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Broward County was ground zero for election dysfunction. Here’s a breakdown.

Brenda Snipes, the supervisor of elections for Broward County, talks to workers during the recount on Nov. 15, 2018.

More from the series


Florida voting: fixing what’s broken

Florida’s 2018 election and recount fiasco reinforced the state’s reputation as a place where voting is dogged by problems. But it also presented a road map for lawmakers to follow if they want to fix the system before the 2020 presidential election.


Before the recount even began, Broward County was ground zero for 2018 election chaos and dysfunction.

Thousands of mail-in ballots arrived on Election Day, gumming up the vote count. Lawsuits, conspiracy theories and protests broke out. Candidates and state officials didn’t know how many votes were left to tally because election Supervisor Brenda Snipes couldn’t tell them.

The following is a timeline of events and correspondence based on emails, text messages, court documents and social media postings about Broward County’s efforts to count votes in the U.S. Senate race between Bill Nelson and Rick Scott. Paired side-by-side with Broward’s own vote transmission records to the state, they illustrate how things devolved as the final 38,000 votes were counted.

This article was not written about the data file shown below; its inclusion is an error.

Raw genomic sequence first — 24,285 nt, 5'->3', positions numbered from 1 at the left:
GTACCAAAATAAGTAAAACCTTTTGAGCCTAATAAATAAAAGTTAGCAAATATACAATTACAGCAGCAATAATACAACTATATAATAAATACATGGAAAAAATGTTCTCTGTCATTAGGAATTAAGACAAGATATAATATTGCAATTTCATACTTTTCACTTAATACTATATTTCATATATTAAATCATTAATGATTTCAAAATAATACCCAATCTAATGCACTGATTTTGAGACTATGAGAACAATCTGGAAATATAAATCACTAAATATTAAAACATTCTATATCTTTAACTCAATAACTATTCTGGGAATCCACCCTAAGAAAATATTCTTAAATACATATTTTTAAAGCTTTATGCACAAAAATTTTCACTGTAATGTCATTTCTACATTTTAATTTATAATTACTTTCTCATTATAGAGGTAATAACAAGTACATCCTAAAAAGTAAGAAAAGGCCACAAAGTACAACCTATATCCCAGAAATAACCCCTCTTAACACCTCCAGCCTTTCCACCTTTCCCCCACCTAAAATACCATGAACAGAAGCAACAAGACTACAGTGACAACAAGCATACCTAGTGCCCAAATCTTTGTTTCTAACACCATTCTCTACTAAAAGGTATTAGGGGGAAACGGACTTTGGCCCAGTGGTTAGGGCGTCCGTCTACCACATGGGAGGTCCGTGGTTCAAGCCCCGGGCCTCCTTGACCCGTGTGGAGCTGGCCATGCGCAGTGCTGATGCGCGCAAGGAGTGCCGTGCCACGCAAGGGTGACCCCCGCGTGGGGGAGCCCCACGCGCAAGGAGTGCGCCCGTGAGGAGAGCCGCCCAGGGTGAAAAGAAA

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This project was produced with the assistance of a grant from the Solutions Journalism Network.

David Smiley is a Florida native (yes, they exist) and veteran of South Florida journalism. He’s covered schools, cops and crime, and various city halls, earning awards for stories about municipal pensions and Miami Beach’s police department. He became the Miami Herald’s political reporter in 2018 and covered the midterm elections and recount.


Caitlin Ostroff is a data reporter for McClatchy’s DC Bureau, based at the Miami Herald. She uses data analysis and coding to present and report information as part of the investigative team.


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